.

Soundgarden

    Screaming Life/Fopp (1987, 1988; Sub Pop, 1990)
    Ultramega OK (SST, 1988)
     Louder Than Love (A&M, 1989)
      Badmotorfinger (A&M, 1991)
      Superunknown (A&M, 1994)
    Down on the Upside (A&M, 1996)
     A-Sides (A&M, 1997)

Nirvana and Pearl Jam emphasized grunge rock's punk attitude, but the genre owed at least as much to the sound and fury of heavy metal, and no Seattle band made that connection more obvious than Soundgarden. However much Chris Cornell's sinewy tenor recalled Led Zeppelin's Robert Plant, and Kim Thayil's grinding, slo-mo riffage inspired comparisons to Black Sabbath, Soundgarden avoided the stylistic excesses typical of mainstream metal. Solos were few and far between, and there was more to each song than a sturdy, head-banging riff. Indeed, the group's biggest hit, "Black Hole Sun" (from Superunknown), was almost Beatlesque in its approach to melody and texture.

Soundgarden didn't start off so ambitiously. Screaming Life/Fopp (which compiles two late-Eighties EPs) is far less interesting when the group performs its own tunes than when it covers the Ohio Players ("Fopp"), while Ultramega OK, despite its texturally adventurous use of feedback and multitracking, squanders the band's fevered intensity on forgettable, post-Sabbath riff rockers.

But Louder Than Love upgrades the melodic content and better exploits the contrast between Cornell's keening vocals and Thayil's slab-o-metal guitar grind, lending a sense of majesty to "Hands All Over," and a dizzying, hypnotic power to "Loud Love." Badmotorfinger continues in that vein, from the relentless momentum of "Rusty Cage" and "Outshined" to the savage psychedelia of "Searching With My Good Eye Closed." But it's with Superunknown that the band truly makes its mark. Although suffused with melancholy, it turned grunge on its head, painting downcast self-obsession in hues of grandeur, giving an epic sweep to "Fell on Black Days" and "The Day I Tried to Live." Meanwhile, the semipsychedelic "Black Hole Sun" and vaudeville-ish "Spoonman" significantly broadened the band's palette.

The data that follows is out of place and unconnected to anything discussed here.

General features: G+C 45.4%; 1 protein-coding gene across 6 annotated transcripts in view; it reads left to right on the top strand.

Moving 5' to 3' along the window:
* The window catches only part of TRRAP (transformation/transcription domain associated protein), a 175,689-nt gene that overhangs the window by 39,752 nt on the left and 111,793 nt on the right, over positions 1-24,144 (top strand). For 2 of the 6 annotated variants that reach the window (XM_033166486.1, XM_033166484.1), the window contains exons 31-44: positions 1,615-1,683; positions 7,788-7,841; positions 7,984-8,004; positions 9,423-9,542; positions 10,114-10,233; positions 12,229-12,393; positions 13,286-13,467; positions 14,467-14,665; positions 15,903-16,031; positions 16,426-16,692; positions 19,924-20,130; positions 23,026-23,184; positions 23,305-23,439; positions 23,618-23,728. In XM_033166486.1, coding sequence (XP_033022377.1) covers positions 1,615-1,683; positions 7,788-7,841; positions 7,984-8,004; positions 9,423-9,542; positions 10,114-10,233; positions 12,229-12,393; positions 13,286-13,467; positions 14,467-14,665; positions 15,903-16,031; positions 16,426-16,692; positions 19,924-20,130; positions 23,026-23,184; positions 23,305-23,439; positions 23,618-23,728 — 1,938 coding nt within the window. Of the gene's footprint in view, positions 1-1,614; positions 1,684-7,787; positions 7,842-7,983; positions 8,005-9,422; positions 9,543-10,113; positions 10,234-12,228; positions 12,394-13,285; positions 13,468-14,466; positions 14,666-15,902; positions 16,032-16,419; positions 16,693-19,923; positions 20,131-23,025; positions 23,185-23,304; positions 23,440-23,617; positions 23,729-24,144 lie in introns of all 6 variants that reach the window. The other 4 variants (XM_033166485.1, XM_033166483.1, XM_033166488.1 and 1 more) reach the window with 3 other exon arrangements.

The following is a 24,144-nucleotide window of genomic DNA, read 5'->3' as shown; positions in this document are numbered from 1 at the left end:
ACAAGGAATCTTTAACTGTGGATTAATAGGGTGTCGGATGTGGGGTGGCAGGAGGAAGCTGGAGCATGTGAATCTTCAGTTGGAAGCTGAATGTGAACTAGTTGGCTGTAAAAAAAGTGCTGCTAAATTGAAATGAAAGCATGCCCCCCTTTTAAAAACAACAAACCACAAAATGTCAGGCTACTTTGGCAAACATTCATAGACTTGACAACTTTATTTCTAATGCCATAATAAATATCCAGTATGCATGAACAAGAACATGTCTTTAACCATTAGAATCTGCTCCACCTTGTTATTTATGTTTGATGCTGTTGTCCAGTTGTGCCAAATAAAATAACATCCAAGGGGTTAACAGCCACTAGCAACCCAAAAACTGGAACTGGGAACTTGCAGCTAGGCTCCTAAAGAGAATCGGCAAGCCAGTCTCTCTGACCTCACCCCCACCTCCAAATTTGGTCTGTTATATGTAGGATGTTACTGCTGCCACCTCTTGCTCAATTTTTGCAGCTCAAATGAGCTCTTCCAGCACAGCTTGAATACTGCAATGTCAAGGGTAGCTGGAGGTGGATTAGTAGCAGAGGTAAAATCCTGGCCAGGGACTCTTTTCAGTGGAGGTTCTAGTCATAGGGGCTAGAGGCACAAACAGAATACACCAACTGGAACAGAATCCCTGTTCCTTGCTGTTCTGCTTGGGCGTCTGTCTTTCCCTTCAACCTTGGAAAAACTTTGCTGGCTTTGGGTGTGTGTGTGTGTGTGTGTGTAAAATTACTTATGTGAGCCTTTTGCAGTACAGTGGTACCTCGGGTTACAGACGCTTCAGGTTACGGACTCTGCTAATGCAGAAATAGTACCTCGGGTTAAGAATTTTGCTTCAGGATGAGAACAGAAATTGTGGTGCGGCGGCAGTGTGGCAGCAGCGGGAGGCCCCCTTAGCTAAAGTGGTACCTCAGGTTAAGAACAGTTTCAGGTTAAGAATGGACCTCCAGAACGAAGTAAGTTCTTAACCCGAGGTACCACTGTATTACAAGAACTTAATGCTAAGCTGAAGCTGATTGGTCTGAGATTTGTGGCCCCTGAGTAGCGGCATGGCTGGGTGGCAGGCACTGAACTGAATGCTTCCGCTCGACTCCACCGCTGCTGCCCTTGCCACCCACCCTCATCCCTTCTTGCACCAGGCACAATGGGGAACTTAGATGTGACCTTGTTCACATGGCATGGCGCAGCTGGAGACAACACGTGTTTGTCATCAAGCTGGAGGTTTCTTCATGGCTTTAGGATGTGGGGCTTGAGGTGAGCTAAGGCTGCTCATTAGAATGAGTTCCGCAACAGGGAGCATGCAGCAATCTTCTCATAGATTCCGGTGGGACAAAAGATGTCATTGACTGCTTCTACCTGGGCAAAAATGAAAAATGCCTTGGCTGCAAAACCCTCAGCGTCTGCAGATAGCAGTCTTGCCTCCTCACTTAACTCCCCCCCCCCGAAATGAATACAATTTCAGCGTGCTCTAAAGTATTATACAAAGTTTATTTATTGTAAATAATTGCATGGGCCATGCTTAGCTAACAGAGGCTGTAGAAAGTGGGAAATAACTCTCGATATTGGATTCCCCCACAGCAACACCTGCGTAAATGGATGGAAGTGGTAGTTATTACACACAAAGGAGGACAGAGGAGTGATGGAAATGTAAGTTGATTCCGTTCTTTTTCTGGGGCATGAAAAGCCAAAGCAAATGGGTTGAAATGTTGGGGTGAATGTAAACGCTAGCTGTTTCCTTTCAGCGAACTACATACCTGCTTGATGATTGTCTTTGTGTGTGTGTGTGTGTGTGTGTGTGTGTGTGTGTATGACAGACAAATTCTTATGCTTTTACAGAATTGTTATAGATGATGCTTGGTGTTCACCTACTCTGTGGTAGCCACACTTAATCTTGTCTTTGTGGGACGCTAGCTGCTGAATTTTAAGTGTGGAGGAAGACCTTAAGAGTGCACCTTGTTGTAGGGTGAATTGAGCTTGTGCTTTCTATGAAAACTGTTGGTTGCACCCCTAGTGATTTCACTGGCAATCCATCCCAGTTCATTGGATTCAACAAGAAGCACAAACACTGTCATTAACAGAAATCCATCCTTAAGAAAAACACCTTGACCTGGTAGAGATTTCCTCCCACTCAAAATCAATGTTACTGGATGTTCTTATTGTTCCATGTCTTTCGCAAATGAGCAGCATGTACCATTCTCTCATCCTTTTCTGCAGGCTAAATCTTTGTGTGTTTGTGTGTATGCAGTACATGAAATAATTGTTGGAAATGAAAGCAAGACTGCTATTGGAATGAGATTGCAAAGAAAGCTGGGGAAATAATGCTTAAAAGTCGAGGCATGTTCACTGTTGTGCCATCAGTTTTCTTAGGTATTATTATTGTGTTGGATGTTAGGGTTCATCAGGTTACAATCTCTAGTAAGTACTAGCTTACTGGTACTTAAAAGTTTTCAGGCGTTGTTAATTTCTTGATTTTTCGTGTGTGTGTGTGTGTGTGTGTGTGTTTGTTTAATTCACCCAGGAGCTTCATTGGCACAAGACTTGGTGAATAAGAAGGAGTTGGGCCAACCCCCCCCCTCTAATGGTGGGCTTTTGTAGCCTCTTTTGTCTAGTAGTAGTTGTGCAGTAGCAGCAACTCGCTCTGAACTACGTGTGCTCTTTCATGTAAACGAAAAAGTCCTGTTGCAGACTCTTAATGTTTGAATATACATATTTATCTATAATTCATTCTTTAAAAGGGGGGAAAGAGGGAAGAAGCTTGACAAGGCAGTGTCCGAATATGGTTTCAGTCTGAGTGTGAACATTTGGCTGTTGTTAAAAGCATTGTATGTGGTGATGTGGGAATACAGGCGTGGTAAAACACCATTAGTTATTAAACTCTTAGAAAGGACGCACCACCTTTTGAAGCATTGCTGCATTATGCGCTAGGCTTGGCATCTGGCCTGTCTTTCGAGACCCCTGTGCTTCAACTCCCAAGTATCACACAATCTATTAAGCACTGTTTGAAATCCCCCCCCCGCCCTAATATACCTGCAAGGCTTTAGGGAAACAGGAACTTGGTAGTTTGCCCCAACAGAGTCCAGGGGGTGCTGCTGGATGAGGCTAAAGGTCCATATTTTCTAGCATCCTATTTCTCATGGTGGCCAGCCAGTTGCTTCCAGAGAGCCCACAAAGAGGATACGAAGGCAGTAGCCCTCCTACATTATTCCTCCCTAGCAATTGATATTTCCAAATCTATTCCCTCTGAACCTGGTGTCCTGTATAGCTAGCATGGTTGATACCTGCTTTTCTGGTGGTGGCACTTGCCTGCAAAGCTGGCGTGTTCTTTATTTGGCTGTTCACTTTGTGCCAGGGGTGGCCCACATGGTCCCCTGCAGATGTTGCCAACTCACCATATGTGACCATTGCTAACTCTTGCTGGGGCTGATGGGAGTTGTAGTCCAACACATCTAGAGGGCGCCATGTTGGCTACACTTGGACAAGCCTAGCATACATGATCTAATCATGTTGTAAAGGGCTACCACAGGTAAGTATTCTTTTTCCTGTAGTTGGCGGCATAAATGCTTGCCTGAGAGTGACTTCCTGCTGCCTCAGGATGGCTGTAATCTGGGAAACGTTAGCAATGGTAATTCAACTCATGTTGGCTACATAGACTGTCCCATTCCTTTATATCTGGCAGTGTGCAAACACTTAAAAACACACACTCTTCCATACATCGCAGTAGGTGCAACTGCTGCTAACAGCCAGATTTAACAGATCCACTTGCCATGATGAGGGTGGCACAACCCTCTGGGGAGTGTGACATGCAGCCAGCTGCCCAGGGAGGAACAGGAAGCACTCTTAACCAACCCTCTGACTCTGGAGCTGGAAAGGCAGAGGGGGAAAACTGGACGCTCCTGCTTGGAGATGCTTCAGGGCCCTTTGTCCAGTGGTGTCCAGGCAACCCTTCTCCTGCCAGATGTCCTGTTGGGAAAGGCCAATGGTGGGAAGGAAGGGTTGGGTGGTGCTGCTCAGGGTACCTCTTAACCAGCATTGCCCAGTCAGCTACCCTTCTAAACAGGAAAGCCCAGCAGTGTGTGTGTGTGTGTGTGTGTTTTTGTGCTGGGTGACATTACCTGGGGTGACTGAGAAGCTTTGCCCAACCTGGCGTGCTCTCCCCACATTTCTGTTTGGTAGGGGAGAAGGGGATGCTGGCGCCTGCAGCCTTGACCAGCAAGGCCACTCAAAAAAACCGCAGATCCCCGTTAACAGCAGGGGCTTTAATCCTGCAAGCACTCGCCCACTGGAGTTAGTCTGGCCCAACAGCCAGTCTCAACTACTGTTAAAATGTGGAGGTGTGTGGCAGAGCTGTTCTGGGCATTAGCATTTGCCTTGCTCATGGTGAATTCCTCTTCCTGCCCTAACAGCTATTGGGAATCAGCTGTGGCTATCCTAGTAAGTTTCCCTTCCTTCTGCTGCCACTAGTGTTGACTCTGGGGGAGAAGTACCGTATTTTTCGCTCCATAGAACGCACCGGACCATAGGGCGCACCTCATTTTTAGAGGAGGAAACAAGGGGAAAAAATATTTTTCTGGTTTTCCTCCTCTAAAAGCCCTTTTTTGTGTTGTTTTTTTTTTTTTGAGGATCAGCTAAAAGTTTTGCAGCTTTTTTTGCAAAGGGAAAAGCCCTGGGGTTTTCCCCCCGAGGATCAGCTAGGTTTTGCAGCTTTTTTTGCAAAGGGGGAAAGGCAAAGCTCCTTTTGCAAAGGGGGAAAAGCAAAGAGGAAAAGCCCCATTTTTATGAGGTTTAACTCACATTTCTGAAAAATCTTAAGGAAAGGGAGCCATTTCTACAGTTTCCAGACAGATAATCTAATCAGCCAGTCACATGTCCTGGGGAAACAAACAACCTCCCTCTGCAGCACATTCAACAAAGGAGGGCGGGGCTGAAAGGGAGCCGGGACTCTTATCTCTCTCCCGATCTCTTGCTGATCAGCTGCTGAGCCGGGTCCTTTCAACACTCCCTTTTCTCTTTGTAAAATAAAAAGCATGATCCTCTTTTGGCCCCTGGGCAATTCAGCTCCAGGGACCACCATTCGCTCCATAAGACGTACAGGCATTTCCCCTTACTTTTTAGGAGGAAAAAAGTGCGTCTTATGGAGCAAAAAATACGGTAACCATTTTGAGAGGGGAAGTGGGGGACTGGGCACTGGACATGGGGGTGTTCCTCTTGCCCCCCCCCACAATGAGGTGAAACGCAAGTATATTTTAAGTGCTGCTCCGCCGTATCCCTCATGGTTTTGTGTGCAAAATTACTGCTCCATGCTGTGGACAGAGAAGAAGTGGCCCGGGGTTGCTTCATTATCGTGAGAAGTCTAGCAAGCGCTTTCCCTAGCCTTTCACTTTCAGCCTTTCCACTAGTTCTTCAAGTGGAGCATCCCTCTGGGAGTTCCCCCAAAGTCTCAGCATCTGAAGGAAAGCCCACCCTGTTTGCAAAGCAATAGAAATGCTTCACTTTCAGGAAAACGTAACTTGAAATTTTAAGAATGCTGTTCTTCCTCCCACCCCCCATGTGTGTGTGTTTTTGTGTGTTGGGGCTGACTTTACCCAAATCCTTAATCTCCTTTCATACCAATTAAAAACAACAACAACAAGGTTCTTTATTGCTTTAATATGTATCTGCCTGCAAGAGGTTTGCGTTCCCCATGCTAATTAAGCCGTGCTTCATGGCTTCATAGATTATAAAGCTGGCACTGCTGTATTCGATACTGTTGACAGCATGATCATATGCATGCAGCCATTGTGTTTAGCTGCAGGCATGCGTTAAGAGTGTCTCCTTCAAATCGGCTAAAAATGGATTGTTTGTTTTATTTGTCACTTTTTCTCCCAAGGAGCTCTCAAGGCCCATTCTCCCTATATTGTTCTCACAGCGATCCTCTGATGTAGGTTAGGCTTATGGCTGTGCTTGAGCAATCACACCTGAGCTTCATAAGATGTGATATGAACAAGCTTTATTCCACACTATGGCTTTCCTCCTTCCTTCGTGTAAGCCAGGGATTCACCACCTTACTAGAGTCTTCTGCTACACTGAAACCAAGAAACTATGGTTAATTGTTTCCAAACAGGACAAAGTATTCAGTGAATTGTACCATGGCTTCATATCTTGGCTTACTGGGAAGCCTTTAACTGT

Soundgarden lost its edge soon after. Down on the Upside offers a reasonable simulacrum of the band's sound and attitude but lacks anything in the way of a first-rate melody (though "Blow Up the Outside World" comes close). The group disbanded not long after, with Cornell going on to sing in Audioslave and make some forgettable solo records. The ironically titled A-Sides compiles what would have been the Soundgarden's singles, had it ever released any.

Portions of this album guide appeared in The New Rolling Stone Album Guide (Fireside, 2004).

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